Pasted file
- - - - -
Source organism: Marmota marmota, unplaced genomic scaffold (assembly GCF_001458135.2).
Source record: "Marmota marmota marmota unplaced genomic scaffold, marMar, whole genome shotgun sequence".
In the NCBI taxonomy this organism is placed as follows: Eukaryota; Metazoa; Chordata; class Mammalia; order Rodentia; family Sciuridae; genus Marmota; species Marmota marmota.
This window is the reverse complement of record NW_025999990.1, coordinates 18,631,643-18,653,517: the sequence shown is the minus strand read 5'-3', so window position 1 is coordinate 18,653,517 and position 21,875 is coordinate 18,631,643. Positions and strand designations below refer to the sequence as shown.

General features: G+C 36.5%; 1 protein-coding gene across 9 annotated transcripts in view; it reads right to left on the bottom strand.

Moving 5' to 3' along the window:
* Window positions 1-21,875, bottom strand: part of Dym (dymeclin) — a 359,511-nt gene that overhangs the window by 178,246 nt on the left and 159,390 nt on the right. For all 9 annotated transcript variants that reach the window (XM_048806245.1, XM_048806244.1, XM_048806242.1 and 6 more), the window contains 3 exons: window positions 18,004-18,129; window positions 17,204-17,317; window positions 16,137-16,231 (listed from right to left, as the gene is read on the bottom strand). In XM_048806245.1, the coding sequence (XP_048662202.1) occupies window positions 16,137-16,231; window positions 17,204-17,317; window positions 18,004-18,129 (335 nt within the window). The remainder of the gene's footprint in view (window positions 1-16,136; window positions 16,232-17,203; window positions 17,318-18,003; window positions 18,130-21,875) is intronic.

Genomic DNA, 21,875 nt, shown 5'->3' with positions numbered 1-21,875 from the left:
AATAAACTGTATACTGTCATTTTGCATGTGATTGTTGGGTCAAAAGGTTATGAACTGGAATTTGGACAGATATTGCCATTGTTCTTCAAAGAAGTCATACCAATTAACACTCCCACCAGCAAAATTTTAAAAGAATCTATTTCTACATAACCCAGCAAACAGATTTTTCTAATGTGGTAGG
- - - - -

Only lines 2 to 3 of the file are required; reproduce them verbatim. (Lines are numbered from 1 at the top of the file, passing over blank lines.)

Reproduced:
Source record: "Marmota marmota marmota unplaced genomic scaffold, marMar, whole genome shotgun sequence".
In the NCBI taxonomy this organism is placed as follows: Eukaryota; Metazoa; Chordata; class Mammalia; order Rodentia; family Sciuridae; genus Marmota; species Marmota marmota.